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Published online by Cambridge University Press: 18 February 2005
BILINGUALISM: BEYOND BASIC PRINCIPLES. Jean-Marc Dewaele, Alex Housen, and Li Wei (Eds.). Clevedon, UK: Multilingual Matters, 2003. Pp. ix +233. £49.90 cloth, £22.95 paper.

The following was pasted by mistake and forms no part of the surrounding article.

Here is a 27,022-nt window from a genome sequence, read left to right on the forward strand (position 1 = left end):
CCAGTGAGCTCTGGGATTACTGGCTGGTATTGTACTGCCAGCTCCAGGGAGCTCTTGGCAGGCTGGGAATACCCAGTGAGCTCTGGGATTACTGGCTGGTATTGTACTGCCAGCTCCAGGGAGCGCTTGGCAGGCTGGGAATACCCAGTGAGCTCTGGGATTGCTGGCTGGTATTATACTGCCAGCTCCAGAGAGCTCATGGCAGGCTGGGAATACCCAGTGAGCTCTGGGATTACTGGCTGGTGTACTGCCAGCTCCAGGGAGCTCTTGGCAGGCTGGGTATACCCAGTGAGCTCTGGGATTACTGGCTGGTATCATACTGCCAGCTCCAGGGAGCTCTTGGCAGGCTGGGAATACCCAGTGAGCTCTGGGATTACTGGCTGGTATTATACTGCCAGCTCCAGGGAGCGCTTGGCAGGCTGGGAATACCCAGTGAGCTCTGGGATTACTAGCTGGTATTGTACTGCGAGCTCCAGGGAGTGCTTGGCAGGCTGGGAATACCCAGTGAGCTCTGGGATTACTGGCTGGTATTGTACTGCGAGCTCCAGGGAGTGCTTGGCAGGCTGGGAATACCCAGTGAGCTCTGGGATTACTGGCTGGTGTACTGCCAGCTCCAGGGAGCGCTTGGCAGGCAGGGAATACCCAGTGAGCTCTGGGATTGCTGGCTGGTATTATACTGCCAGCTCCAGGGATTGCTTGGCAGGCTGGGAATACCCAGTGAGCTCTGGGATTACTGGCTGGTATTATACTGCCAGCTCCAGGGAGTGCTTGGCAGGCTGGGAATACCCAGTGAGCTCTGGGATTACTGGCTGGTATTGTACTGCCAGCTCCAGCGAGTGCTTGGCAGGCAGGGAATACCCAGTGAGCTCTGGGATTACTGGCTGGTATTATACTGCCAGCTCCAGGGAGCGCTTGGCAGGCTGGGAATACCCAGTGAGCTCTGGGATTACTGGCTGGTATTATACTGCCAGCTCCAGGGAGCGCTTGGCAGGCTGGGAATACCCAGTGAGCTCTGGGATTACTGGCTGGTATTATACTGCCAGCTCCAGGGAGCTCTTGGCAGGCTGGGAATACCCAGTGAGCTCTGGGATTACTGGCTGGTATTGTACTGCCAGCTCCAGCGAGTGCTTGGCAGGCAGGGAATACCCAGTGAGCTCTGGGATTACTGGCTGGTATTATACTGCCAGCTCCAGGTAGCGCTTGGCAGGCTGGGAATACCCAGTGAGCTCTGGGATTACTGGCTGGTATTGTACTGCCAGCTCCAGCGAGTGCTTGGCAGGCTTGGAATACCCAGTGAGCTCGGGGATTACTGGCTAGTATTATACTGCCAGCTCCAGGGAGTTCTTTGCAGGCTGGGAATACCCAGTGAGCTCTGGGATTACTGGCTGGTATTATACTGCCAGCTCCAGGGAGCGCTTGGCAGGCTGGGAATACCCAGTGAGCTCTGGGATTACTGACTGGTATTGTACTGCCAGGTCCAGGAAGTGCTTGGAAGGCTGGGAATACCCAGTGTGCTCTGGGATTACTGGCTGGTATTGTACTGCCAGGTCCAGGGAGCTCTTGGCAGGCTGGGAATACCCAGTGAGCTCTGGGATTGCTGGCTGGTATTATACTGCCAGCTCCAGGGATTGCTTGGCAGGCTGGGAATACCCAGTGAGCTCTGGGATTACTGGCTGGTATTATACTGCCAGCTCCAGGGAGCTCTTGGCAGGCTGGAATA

This volume is a festschrift in honor of Hugo Baetens Beardsmore on the occasion of his sixtieth birthday and the twentieth anniversary of the publication of his book Bilingualism: Basic principles (1982). The volume includes 12 articles in addition to an introduction and a laudatio. The volume reflects the important developments of studies in bilingualism in the last 20 years and covers a great variety of areas related to the sociolinguistic, educational, and psycholinguistic dimensions of bilingualism. The first chapter is a reprint of one of Baetens Beardsmore's lesser known publications (1988) and discusses the fears of bilingualism at different levels. Fifteen years later, this chapter still addresses the most important issues related to bilingualism often discussed by teachers, parents, and policy makers. The next three chapters focus on the social aspects of bilingualism: Edwards discusses bilingualism and identity in chapter 2, Clyne addresses the role of intrinsic motivation and metalinguistic awareness in bilingualism in chapter 3, and Cummins examines the differences between the criticism against bilingual education in the American press and the positive results of research on the outcomes of bilingualism in chapter 4. These three chapters each have a different focus but taken together provide an interesting perspective of the social factors affecting bilingualism. Chapter 5 by Martin and chapter 7 by Jones discuss multilingual education in Brunei. These two chapters describe the languages used in schools, the educational context, and the most recent changes in education in Brunei and could be of interest for educators in other bilingual contexts. Chapter 6 by Baker and chapter 8 by Wei and Milroy both discuss language and society but focus on minority languages in two completely different settings—Wales and Singapore. Both chapters discuss interesting theoretical aspects that are then applied to specific settings. Chapter 9 (Fraser Gupta) has a very weak link to the rest of the chapters in the book and analyzes seven self-study books of Malay from different periods. Chapter 10 (Lüdi) and chapter 11 (Myers-Scotton) discuss interesting theoretical aspects of codeswitching, and the last chapter (Genesee) focuses on the similarities and differences between early monolingual and bilingual acquisition. These three chapters are more research oriented than the rest of the chapters in the book, both because of their theoretical basis and the empirical data they discuss. They may also be the most interesting for researchers in SLA.
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